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Lesson: Digging into Typography


Digging into Typography


This second lesson in the design foundations unit exposes students to basic concepts in typography through discussion and analysis of professional designs.


  • Students will be able identify the four basic categories of type.
  • Students will be able apply common design language to format type.
  • Students will understand the role of type in a design’s effectiveness.

Common Core State Standards



Determine the meaning of symbols, key terms, and other domain-specific words and phrases as they are used in a specific scientific or technical context.


Integrate and evaluate multiple sources of information presented in diverse formats and media (e.g., quantitative data, video, multimedia) in order to address a question or solve a problem.


Synthesize information from a range of sources (e.g., texts, experiments, simulations) into a coherent understanding of a process, phenomenon or concept, resolving conflicting information when possible.


55 minutes

Materials / resources


Slideshow: Understanding Typography

Rubric: Understanding Typography Assignment



Newspapers and magazines



Lesson step-by-step

1. Warm-up activity — 10 minutes

Using a projector, display a newspaper, magazine or yearbook spread you find interesting/appealing. Ask students to write in their journal what stands out to them in the design. What are they most drawn to, and why?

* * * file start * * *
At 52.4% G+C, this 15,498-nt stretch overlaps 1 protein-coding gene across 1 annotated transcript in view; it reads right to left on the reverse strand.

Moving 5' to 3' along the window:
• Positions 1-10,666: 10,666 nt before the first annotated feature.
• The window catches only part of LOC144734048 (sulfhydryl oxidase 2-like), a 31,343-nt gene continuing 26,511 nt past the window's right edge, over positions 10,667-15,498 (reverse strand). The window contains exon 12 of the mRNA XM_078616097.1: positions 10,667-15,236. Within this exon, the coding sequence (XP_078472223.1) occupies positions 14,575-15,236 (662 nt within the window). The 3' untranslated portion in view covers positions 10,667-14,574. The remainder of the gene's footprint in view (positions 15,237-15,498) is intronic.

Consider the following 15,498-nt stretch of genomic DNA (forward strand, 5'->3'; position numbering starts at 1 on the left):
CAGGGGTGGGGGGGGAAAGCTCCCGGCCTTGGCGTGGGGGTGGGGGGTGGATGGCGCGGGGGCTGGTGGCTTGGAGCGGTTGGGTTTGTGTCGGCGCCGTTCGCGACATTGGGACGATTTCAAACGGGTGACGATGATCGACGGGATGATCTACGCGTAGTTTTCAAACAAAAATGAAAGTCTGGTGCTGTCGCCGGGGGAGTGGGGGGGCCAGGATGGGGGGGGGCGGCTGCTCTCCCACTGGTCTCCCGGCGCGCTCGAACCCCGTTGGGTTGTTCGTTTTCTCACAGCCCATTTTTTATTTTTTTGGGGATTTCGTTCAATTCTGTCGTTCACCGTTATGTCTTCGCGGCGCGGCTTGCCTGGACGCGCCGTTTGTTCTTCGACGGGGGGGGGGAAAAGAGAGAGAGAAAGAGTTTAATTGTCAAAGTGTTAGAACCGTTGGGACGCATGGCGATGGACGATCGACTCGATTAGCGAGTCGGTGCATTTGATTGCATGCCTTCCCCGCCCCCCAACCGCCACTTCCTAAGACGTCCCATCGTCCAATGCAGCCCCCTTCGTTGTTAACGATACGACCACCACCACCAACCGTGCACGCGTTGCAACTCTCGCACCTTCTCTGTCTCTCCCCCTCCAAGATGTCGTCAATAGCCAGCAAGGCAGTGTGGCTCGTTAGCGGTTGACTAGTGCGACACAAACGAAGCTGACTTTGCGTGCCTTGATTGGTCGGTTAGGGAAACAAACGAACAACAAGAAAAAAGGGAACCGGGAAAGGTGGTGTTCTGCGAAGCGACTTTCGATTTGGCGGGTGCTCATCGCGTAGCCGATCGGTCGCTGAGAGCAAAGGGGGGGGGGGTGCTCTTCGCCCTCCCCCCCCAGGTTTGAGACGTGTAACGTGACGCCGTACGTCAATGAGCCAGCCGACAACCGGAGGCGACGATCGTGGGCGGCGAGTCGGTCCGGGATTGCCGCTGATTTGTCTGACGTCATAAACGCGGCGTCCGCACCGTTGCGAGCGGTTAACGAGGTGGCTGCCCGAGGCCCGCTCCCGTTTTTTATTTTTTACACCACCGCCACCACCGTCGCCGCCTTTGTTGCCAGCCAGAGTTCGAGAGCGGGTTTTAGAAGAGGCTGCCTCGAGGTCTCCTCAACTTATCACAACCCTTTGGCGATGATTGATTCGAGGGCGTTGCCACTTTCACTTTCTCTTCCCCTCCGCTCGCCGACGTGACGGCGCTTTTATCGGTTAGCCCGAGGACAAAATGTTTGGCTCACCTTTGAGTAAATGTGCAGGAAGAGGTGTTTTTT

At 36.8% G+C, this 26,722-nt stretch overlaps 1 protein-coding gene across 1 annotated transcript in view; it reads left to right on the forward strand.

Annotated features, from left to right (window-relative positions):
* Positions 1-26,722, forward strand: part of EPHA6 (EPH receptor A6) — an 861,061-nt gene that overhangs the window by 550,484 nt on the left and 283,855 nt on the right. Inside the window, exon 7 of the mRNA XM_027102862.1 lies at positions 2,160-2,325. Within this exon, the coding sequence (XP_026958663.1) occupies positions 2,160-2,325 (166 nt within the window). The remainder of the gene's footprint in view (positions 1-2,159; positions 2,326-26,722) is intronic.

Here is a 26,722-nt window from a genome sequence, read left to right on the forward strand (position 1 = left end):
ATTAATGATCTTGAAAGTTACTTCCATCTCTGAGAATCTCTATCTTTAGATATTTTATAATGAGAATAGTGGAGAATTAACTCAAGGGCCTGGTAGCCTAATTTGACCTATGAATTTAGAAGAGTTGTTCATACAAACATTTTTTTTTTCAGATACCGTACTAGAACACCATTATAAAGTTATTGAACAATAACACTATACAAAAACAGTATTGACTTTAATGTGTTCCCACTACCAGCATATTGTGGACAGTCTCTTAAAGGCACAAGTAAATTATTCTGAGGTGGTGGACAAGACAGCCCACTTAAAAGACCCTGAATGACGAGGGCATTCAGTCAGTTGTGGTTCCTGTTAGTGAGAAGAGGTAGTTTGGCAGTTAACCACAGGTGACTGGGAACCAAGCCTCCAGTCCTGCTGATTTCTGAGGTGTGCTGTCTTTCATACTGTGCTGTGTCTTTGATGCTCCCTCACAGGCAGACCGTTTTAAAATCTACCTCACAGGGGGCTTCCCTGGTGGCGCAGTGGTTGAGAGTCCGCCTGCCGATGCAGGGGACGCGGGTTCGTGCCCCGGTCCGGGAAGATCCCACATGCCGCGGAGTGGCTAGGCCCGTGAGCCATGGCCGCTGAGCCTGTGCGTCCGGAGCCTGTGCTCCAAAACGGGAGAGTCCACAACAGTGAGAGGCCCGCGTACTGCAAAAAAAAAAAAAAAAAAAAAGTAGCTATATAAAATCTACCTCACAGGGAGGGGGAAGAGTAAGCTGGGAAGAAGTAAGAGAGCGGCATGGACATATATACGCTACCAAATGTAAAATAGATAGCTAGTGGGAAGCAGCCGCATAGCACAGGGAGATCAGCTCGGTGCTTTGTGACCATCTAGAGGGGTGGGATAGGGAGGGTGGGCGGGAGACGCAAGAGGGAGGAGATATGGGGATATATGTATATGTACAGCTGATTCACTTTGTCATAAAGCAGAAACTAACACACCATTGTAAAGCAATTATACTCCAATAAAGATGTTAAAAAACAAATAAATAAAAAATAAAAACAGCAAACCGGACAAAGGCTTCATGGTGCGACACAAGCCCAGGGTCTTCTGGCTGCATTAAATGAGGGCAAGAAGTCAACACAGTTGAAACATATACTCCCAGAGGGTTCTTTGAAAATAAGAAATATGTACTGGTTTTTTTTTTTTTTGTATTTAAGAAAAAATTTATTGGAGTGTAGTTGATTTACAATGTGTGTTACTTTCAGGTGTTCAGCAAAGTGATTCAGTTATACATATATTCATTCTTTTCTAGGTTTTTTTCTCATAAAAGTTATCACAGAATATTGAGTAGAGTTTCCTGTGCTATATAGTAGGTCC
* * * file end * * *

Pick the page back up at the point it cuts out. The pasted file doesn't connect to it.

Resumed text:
Make a list of the various comments students provide, i.e. color, display type, photo, etc. Tally their votes. Do their votes match your thoughts? Discuss.

2. Direct instruction — 30 minutes

Use the Understanding Typography slideshow to present material on type classifications, terminology, formatting, alignment, measurements and mixing typefaces. Pause for discussion as needed and check for understanding.

3. Practice — 20 minutes (Finish as homework if necessary.)

To complete this assignment, students will look through old newspapers and magazines to find and cut out examples of the following type classifications:

  • 2 examples of serif type
  • 2 examples of sans serif type
  • 2 examples of script type
  • 2 examples of novelty/decorative type

Instruct students to glue the examples to a sheet of paper (or multiple sheets depending on example sizes) and number them accordingly. On a separate sheet of lined paper, students should write 2-3 sentences for each example explaining why they are good representations of those elements … what made them stand out?

The assignment should be evaluated using the rubric provided.



Students can be paired for the practice activity in order to match those who need extra support with a partner, or they can find one example of each criteria instead of two. Some students may need to explain their examples orally instead of completing the written component.

If the class is a mixture of advanced and beginning students, those who need enrichment or an extension can create their own examples using desktop publishing software instead of finding examples from existing print designs.